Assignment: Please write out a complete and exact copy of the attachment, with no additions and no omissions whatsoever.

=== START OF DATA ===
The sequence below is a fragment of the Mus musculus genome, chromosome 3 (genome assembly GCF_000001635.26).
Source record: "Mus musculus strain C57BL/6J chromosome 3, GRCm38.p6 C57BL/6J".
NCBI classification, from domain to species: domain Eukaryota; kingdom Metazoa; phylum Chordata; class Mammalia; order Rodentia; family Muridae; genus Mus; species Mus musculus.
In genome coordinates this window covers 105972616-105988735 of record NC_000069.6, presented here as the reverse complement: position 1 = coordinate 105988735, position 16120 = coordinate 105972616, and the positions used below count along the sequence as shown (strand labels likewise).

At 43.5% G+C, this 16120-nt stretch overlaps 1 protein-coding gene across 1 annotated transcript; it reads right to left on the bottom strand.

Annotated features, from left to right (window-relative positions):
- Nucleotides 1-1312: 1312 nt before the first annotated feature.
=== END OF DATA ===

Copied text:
The sequence below is a fragment of the Mus musculus genome, chromosome 3 (genome assembly GCF_000001635.26).
Source record: "Mus musculus strain C57BL/6J chromosome 3, GRCm38.p6 C57BL/6J".
NCBI classification, from domain to species: domain Eukaryota; kingdom Metazoa; phylum Chordata; class Mammalia; order Rodentia; family Muridae; genus Mus; species Mus musculus.
In genome coordinates this window covers 105972616-105988735 of record NC_000069.6, presented here as the reverse complement: position 1 = coordinate 105988735, position 16120 = coordinate 105972616, and the positions used below count along the sequence as shown (strand labels likewise).

At 43.5% G+C, this 16120-nt stretch overlaps 1 protein-coding gene across 1 annotated transcript; it reads right to left on the bottom strand.

Annotated features, from left to right (window-relative positions):
- Nucleotides 1-1312: 1312 nt before the first annotated feature.